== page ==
Japanese metal band Dir En Grey have released a pro-shot live video of “Different Sense”, which comes from their upcoming live Blu-ray/DVD Dum Spiro Spero at Nippon Budokan. The video features a huge stage production, including rows of flames and a gigantic video screen that features some multi-eyed creature. Check it out below!
The live collection comes out July 16th.
Jocks, cheerleaders and an axe-wielding killer mascot. What's not to like? Image Entertainment obviously feel the same way as they'll be releasing Jake Helgren's slasher flick Varsity Blood to DVD across the UK on August 11. Check out the trailer right here!
From the Press Release:
They cheer, they fear, they die in Varsity Blood, coming to DVD from Image Entertainment on 11 August 2014.
A pack of muscle-headed small town jocks and their bouncy cheerleader girlfriends share a dark secret – and they're about to share a whole lot more.
It's Halloween, and they've got every reason to go wild. Heading out to a remote farmhouse for a night of booze and bad behaviour, they soon find more than they've bargained for in the shape of their team mascot, an Indian warrior wielding a lethal fighting axe. One by one they will fall victim to a killer who is about to learn: A dead cheerleader can be pretty... bloody.
It's not just the game this team is about to lose... it's their lives.
Varsity Blood is a thrilling horror full of blood and violence, a must-see for any gore fan.
Just recently we gave you news of the US release of Manuel Martin Cuenca's acclaimed Cannibal, and now we can also confirm that StudioCanal have it pegged for a UK DVD and digital download release on June 23. Have a taste of the UK-centric trailer, and don't forget to wipe your mouth, you uncouth beast!
Carlos is the most prestigious tailor in Granada, Spain. His life is a study in details, from the meticulous suits he creates for wealthy clients to the macabre murders he executes in the shadows.
He performs these gruesome acts, including dining on the women he kills, without guilt or remorse. When Nina, a beautiful young immigrant from Romania, comes looking for her missing twin sister, she awakens in Carlos a kind of love he’d long since written off. As their relationship builds, based on secrets and deception, Nina’s pure innocence will become undeniable, even by Carlos, a man driven by a dark secret. Cannibal is, in the end, a demon’s love story.
The official trailer for the Norwegian flick Ragnarok has arrived, and we have every fantasy-strewn pixel of it right here for you. Check it out and look for more on this one soon!
Mikkel Brænne Sandemose directed the film, which was written by John Kåre Raake. Pål Sverre Hagen, Nicolai Cleve Broch, Bjørn Sundquist, Sofia Helin, and Maria Annette Tanderød Berglyd star. Look for the flick in theatres, on iTunes, and on demand August 15th.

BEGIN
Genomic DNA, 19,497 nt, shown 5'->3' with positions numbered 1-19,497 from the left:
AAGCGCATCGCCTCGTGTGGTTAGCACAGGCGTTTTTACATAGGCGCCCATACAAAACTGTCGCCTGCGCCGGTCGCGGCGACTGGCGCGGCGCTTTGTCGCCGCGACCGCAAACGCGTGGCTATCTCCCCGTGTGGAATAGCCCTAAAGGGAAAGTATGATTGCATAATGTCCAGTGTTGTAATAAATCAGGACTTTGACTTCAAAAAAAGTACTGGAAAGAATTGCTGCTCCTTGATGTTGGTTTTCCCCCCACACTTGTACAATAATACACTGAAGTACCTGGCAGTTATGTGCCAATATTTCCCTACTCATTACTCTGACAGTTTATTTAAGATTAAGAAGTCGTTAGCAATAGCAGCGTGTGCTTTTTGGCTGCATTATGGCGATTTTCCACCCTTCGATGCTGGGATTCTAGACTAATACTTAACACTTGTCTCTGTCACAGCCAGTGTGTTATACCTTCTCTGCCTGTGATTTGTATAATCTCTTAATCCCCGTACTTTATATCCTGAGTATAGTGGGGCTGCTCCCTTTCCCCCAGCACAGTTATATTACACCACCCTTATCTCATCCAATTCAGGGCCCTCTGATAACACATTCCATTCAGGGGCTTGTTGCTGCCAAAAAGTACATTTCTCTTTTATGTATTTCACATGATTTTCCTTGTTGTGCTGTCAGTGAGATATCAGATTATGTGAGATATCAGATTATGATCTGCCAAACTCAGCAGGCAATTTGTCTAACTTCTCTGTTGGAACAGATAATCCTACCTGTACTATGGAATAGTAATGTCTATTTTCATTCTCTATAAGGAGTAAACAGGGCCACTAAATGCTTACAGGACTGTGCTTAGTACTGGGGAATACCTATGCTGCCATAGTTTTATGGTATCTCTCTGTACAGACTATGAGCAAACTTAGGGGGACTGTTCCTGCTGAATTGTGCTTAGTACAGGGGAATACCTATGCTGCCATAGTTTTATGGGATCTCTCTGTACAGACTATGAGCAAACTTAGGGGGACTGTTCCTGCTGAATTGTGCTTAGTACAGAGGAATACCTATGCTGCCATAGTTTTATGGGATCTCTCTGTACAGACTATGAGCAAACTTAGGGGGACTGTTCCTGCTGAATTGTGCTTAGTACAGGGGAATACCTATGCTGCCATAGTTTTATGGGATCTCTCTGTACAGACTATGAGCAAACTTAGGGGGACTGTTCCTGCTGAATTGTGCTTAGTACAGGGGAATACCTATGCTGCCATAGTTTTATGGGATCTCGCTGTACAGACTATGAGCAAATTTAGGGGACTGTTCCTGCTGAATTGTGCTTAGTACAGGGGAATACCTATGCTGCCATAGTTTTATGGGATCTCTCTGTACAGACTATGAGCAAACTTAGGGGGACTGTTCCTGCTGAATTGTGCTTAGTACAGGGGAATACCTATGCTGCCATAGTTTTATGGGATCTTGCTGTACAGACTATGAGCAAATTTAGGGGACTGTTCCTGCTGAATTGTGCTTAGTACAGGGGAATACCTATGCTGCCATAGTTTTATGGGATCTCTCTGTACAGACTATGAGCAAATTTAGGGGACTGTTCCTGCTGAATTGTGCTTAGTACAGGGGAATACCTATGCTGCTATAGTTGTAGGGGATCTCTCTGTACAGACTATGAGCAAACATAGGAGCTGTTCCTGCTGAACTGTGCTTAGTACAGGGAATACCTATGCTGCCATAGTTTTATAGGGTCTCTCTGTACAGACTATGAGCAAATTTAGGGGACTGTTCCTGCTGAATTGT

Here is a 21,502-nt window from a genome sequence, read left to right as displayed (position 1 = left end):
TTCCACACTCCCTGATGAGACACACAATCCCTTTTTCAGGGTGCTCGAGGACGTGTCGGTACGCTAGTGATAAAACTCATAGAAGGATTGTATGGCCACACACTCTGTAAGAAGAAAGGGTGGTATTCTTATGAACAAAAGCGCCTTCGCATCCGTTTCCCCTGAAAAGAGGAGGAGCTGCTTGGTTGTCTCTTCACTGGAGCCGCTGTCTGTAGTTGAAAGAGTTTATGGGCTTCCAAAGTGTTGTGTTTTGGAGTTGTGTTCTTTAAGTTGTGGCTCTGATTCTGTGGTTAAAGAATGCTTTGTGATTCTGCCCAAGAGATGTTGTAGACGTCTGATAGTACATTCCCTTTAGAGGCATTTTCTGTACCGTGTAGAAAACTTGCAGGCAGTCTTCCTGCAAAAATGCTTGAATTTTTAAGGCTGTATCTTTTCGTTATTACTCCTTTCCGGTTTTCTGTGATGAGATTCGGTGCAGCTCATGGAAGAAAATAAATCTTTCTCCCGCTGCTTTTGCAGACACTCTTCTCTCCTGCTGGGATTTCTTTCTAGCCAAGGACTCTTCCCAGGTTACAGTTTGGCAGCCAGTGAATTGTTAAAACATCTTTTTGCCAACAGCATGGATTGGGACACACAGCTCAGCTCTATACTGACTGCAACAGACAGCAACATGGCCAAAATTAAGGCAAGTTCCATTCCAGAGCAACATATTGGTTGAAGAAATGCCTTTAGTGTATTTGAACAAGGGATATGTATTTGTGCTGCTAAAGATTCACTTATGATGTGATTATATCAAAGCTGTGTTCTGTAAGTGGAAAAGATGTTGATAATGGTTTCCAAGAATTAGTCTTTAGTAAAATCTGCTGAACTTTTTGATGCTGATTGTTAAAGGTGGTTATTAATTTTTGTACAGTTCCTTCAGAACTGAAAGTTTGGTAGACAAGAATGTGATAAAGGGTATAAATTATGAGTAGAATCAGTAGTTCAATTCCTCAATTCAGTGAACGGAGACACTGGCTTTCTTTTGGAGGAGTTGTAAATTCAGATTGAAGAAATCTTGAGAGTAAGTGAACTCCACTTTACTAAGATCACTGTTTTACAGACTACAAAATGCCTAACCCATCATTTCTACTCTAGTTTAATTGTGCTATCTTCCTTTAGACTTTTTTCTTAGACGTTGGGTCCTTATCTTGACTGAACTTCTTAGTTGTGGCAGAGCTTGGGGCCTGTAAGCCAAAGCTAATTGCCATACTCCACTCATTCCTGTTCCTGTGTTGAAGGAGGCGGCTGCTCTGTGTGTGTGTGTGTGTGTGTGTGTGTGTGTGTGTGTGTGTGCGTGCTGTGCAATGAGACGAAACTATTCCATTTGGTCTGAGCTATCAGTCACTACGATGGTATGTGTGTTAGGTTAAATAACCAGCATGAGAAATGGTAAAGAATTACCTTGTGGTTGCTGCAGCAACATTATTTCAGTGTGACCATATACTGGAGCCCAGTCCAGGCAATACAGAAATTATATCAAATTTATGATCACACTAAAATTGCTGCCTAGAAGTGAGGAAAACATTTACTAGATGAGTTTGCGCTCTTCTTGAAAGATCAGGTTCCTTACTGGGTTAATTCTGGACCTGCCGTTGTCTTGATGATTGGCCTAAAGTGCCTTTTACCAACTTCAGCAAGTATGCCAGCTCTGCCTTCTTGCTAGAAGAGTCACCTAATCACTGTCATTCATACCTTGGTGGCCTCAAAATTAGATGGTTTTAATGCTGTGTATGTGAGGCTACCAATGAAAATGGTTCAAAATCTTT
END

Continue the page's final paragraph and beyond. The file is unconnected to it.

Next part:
Archeologist Sigurd Svendsen (Pål Sverre Hagen) has for years been obsessed with the Oseberg Viking ship. The only inscription found on the ship is the enigmatic "man knows little" written in runes. Sigurd is sure that the Oseberg ship contains the answer to the mystery of Ragnarok, the end of days in Norse mythology. When his friend Allan finds similar runes on a stone from the north of Norway, Sigurd becomes convinced that the runes are in fact a treasure map. Together they mount an expedition group, and their adventure leads to the "No Man's Land" between Norway and Russia, which has been deserted for decades. Here Sigurd learns the true meaning of the runes - a secret more terrifying than he could possibly imagine.
Between 1963 and 1965, ABC aired 49 episodes of the strange and the macabre in "The Outer Limits" (review). Talk of a big screen adaptation has been ongoing for a few years now, but finally some steps in the right direction have been taken!
THR reports that Scott Derrickson, who just signed on to bring Marvel's Doctor Strange to life, is reuniting with his Sinister co-scribe C. Robert Cargill to write the big-screen take of the cult classic 1960s sci-fi TV series "The Outer Limits" for MGM.
Derrickson is a longtime fan of the show (he has said in the past he prefers it over "The Twilight Zone," as do I), and he and Cargill will focus on one episode in particular: "Demon With a Glass Hand," which was written by Harlan Ellison.
The duo will be tackling time travel, alien invasion and genetic manipulation in adapting the episode, which focused on a man with no memory beyond the last 10 days and a computerized hand who discovers he is from the future. The man is being hunted by an alien race who see him as key to their survival, but he soon discovers a more complex and terrifying truth.
Making the viral rounds this morning is a video of a terrifyingly realistic animatronic head made by special effects wizard Gustav Hoegen.
You can see the head in action in the below video that’s a year old. It makes me reflect back to the androids in films like Aliens (Lance Henriksen as ‘Bishop’) and Prometheus (Michael Fassbender as ‘David’) where I can’t help but wonder if they aren’t predicting the future…
This shit is unreal…
A few days ago we brought you the first teaser video for Lifetime's upcoming new series "The Lottery," and today we're back with a set of stills introducing us to the main characters.
Written by Timothy J. Sexton (Children of Men), the series stars Marley Shelton (Planet Terror, "Eleventh Hour"), Michael Graziadei ("American Horror Story"), David Alpay ("The Vampire Diaries"), Athena Karkanis ("Low Winter Sun"), Yul Vazquez ("Magic City"), Shelley Conn ("Terra Nova"), and Martin Donovan (The Haunting in Connecticut, "Homeland").
Can you imagine a world where women have stopped giving birth? Lifetime brings viewers to the year 2025 with the premiere of the provocative new conspiracy thriller "The Lottery" on Sunday, July 20, at 10PM ET/PT.
"The Lottery" is produced by Timothy J. Sexton alongside Rick Eid ("Hostages") and Dawn Olmstead ("Prison Break"). Danny Cannon ("CSI") directed and executive produced the pilot, which is from Grady Girl Productions in association with Warner Horizon Television.
Set within a dystopian future driven by a global fertility crisis, "The Lottery" reveals a world staring down the barrel of impending extinction as women have mysteriously stopped bearing children. After years of research, Dr. Alison Lennon (Shelton) and her team remarkably create 100 viable embryos. To determine which women will carry the prized embryos to term, a national lottery is held, and a battle over the control of the 100 embryos begins.